Decatur, IL – Water might seem like a prerequisite for a port to many people, but in recent years, a trend in distribution has begun to benefit communities across the county: the inland port.

These dry facilities, ordinarily located along rail lines, are designed to serve the burgeoning intermodal network. In 2014, intermodal volume rose to 13.5 million containers, up from 3.1 million containers in 1980. This volume accounted for more rail revenue than any other single commodity hauled last year.

Decatur, Ill., is one of the latest communities to recognize the powerful economic opportunity in intermodal. Its Midwest Inland Port, led by the Decatur Economic Development Corporation (EDC), is catalyzing development across the region, enabling local businesses to grow because of increased connectivity.

The port traces its beginnings to the Archer Daniels Midland (ADM) Co. intermodal rail facility, opened in 2013. While previously the company had no way to connect the Decatur region’s three Class I rail lines, its 280-acre intermodal facility now has direct access to CN, Norfolk Southern, and CSX service.

Since the intermodal yard opened in 2013, the EDC has stepped up efforts to develop the Midwest Inland Port further, officially launching a development committee and appointing a new executive director in December 2014.

“The development of the Midwest Inland Port is a boon to Decatur businesses and the community,” said Tim Stone, chair of the EDC board. “And I cannot understate the importance of rail to the port’s success. Our rail connections allow us to ship goods efficiently and economically to markets across America and overseas.”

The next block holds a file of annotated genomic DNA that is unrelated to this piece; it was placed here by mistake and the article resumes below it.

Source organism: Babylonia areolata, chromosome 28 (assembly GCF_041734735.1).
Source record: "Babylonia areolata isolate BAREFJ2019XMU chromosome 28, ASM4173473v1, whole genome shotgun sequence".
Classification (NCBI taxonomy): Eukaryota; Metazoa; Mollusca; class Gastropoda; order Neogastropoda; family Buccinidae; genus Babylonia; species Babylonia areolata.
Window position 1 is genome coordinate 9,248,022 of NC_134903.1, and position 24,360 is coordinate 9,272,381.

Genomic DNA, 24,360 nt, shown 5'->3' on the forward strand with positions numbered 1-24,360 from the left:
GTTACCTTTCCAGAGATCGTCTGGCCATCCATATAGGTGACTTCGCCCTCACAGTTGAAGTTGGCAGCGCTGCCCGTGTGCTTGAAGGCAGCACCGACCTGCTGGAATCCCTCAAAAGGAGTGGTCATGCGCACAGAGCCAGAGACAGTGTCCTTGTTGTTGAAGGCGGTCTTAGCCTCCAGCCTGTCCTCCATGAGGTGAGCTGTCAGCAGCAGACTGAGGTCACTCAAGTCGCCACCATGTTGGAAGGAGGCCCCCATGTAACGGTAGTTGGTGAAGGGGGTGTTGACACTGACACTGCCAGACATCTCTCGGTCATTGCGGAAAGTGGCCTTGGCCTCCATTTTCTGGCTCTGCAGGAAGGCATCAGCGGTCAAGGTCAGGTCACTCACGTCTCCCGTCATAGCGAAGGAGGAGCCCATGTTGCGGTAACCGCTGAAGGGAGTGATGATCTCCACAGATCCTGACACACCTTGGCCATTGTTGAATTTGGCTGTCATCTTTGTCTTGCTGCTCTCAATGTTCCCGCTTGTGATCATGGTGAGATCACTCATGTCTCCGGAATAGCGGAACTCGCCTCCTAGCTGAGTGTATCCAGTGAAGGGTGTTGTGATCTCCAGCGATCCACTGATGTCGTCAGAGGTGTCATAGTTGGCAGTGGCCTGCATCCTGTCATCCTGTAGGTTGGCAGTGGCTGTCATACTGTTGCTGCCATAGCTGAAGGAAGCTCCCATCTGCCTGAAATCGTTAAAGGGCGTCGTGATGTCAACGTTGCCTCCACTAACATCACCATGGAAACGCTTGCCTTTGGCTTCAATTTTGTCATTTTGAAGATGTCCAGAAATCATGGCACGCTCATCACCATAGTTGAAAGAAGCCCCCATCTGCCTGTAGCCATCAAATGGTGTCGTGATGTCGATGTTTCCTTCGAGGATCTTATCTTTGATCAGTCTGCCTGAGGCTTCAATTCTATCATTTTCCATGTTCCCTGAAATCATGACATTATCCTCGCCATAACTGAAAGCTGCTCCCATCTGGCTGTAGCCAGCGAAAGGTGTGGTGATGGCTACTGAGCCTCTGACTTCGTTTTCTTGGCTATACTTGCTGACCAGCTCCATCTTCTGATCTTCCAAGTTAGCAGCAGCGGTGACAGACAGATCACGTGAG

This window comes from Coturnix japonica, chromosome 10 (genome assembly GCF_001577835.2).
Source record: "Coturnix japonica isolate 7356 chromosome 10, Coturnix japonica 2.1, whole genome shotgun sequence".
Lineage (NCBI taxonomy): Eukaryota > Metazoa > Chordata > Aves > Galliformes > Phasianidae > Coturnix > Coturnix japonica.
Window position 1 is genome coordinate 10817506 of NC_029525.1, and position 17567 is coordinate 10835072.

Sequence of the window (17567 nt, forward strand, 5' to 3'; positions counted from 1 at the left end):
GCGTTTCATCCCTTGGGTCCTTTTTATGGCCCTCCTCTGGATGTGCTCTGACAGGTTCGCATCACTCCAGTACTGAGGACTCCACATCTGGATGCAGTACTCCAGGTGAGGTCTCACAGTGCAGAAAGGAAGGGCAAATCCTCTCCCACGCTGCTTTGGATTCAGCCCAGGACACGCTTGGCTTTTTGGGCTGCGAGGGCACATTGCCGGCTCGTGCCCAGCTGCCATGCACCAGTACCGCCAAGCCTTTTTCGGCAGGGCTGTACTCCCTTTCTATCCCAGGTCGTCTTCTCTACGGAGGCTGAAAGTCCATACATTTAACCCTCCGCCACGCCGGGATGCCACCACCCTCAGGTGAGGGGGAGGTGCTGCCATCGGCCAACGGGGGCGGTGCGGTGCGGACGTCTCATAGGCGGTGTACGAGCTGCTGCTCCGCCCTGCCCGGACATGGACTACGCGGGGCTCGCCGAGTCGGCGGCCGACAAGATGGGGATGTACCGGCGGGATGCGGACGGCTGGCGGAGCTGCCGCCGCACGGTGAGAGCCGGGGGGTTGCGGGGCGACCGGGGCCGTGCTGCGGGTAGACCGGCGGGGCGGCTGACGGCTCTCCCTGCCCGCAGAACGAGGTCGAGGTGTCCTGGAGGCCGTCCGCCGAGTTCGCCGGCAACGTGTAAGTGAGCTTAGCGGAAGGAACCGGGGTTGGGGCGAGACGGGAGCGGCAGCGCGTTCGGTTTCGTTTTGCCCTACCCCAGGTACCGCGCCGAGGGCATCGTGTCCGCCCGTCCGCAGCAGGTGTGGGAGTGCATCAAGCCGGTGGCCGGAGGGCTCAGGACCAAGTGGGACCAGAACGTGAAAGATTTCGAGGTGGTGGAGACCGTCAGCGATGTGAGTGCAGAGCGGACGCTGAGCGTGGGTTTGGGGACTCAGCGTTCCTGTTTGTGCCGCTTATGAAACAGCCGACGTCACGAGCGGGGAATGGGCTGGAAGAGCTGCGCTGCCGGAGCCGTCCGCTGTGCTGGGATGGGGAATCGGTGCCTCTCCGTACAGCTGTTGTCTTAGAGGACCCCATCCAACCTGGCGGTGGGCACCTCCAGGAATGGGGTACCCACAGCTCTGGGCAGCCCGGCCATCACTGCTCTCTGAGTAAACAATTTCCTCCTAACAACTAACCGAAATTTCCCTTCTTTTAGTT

Rail, though just a piece of the transportation network required of an intermodal hub, is the most efficient, reliable, and cost-effective way to haul freight across long distances—and local Illinois industries have taken notice. Warehousing company Parke & Son, for example, recently decided to expand its Decatur facility based on the inland port.

“It really is the heart of opportunity for Decatur and Central Illinois,” said Senator Dick Durbin (D-IL) of the Midwest Inland Port during a tour of the facility and ADM’s intermodal yard in August. He noted that because the port can ship products all over the world, it would continue to lead to companies creating jobs in the region.

Beyond connecting Decatur businesses to customers—and the local job creation that follows—railroads support thousands of jobs across Illinois. The state’s 40 freight railroads directly employ 13,152 people. Each of these positions, in turn, supports 4.5 additional jobs across the broader economy according to the U.S. Department of Commerce.